Sex Trafficking and the SuperBowl

1391204050039.cachedSuperbowl Sunday is an American tradition where millions show their love for the NFL. However, this is also a time when sex trafficking, prostitution and sexual assaults amongst young women are spiked across the country. The Daily Beast sheds light on this growing sexual crime enterprise. -Sex Trafficking and the SuperBowl

Colorism Pt. 1- Defining for a Deeper Understanding

Colorism, is nothing new, nor exclusive to Blacks living in America. All across the world, people of color can rarely distance themselves from the lasting affects of colonialism, the preference for lighter complexions and European cultural aspects above all else. The Color Complex, is a very real issue and the divisive characteristics are replicated today.

Colorism is defined as discrimination based on skin color. Coined by author Alice Walker in 1982 it is the dependence on social status based on skin color alone. In America, the most-known displays of institutionalized colorism are rooted in chattel slavery, where women African slaves had no control over their bodies. African women were raped for generations (well over 400 years) by slave masters and men in power. The obvious result became the generations of children with mixed skin complexions, a gross range of hues reflective of copulation throughout the centuries.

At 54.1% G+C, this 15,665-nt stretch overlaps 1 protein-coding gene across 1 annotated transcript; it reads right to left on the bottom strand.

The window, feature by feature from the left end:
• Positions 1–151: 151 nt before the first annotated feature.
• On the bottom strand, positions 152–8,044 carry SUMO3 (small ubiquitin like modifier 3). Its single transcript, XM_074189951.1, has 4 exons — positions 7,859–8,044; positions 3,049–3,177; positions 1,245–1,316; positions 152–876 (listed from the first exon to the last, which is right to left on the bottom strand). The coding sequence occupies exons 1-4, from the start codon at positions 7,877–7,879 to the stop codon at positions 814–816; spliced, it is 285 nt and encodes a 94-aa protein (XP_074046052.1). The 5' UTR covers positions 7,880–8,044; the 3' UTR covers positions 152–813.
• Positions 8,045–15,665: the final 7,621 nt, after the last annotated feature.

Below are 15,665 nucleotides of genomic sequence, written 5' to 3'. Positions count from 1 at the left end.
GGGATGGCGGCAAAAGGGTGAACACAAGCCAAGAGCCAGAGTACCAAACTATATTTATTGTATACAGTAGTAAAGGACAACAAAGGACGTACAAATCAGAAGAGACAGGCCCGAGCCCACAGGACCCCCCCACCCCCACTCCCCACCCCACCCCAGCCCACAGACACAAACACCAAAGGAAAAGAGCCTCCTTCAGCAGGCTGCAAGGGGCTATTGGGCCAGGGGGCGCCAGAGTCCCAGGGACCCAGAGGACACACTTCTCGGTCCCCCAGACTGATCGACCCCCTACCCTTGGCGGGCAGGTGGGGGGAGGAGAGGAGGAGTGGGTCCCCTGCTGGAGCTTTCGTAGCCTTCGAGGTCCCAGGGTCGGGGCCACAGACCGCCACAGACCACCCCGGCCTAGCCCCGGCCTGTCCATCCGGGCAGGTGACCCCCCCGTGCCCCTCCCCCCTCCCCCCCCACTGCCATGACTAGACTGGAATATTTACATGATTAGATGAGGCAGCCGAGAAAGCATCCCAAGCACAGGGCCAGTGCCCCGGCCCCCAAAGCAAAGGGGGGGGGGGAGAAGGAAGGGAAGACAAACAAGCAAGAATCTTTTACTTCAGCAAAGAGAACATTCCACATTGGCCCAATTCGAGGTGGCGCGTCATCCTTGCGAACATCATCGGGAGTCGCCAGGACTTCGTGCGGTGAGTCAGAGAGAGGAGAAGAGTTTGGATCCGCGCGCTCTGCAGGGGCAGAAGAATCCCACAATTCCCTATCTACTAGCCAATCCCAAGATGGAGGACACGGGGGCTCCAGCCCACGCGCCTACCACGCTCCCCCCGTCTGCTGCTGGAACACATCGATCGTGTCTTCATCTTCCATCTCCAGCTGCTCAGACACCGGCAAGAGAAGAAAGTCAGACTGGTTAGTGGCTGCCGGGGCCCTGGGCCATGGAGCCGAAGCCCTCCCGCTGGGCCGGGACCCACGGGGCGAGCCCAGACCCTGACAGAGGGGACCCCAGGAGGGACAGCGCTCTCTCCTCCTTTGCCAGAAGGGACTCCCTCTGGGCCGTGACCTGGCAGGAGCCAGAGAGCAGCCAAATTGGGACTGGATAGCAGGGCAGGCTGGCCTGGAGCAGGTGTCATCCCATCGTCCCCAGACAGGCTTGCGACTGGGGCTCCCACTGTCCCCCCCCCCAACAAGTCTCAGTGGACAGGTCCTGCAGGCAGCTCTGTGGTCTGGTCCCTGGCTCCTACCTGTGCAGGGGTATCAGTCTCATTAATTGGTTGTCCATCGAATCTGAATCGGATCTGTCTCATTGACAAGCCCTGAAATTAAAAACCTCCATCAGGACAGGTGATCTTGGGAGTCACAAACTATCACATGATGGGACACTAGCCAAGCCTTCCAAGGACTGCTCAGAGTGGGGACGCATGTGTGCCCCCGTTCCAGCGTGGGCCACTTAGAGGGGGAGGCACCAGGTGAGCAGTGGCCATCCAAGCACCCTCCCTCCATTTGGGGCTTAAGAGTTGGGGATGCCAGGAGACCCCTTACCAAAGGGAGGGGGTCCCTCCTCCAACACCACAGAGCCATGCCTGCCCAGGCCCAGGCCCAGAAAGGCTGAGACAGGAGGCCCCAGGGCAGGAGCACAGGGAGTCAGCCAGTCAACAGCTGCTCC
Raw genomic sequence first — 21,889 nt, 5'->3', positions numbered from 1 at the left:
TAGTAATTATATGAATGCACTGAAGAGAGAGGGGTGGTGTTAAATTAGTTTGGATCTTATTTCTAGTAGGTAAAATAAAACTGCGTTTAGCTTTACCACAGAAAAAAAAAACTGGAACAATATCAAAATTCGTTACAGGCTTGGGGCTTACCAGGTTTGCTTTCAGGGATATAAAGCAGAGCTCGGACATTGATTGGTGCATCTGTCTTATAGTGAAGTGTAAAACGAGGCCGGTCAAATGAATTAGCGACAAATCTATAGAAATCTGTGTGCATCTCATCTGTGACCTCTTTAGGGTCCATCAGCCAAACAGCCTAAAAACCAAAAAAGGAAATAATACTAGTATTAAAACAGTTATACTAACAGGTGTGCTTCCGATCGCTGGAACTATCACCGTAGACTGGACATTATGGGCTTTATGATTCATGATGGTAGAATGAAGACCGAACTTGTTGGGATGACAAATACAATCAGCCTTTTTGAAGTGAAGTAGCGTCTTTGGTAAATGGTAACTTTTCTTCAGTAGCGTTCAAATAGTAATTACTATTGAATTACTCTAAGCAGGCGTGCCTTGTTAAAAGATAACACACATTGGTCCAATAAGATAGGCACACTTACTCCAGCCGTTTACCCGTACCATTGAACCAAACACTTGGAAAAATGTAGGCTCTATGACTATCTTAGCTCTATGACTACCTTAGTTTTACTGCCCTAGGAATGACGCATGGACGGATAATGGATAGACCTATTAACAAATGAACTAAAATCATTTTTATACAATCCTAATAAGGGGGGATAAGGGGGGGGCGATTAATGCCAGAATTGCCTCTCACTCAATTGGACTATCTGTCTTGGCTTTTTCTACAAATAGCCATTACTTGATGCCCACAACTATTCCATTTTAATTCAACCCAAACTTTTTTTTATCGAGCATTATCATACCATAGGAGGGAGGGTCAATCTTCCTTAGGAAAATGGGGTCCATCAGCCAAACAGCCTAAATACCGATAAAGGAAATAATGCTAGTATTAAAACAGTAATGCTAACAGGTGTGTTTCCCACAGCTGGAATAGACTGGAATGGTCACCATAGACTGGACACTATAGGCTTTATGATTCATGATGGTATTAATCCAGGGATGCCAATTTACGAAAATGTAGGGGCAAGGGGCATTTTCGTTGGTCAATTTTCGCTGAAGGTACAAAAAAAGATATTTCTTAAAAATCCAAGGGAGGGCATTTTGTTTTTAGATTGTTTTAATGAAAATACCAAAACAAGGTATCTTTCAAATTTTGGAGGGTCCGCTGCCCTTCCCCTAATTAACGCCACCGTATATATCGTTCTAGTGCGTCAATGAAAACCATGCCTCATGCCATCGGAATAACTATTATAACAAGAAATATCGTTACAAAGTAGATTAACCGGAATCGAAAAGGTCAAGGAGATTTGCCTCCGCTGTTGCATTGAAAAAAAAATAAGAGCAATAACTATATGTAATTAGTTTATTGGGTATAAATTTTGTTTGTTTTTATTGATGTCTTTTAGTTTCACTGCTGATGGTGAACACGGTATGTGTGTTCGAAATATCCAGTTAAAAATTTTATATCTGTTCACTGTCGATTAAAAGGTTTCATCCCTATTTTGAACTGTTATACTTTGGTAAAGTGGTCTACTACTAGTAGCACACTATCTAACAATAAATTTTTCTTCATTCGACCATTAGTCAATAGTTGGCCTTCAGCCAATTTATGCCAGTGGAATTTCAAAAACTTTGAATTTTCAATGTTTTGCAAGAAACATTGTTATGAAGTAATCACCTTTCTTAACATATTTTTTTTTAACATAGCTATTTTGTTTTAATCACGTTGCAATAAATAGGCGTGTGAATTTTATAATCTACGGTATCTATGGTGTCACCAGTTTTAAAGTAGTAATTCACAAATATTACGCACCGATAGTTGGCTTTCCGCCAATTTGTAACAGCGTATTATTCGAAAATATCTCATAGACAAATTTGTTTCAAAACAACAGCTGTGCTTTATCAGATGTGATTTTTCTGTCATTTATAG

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One Billion Rising 2014

1 in 3 women will be beaten or raped during her lifetime. With the world’s population at over 7 billion, this adds up to more than ONE BILLION WOMEN AND GIRLS. The VDay movement along with women activists across the globe decided to take action with powerful awareness and created One Billion Rising. 

 “ONE BILLION RISING FOR JUSTICE is a global call to women survivors of violence and those who love them to gather safely in community outside places where they are entitled to justice – courthouses, police stations, government offices, school administration buildings, work places, sites of environmental injustice, military courts, embassies, places of worship, homes, or simply public gathering places where women deserve to feel safe but too often do not.  It is a call to survivors to break the silence and release their stories – politically, spiritually, outrageously – through art, dance, marches, ritual, song, spoken word, testimonies and whatever way feels right.”

 On February 14, 2014, women (men too) are encouraged to rise up and dance at 12 noon everywhere around the world.

This year the efforts are doubled, demanding justice for sexual assault victims. Events will take place across the country throughout February and March 2014. I’ll share the Atlanta events and encourage everyone to RISE in solidarity, in support of women and for an end to sexual assault and abuse.

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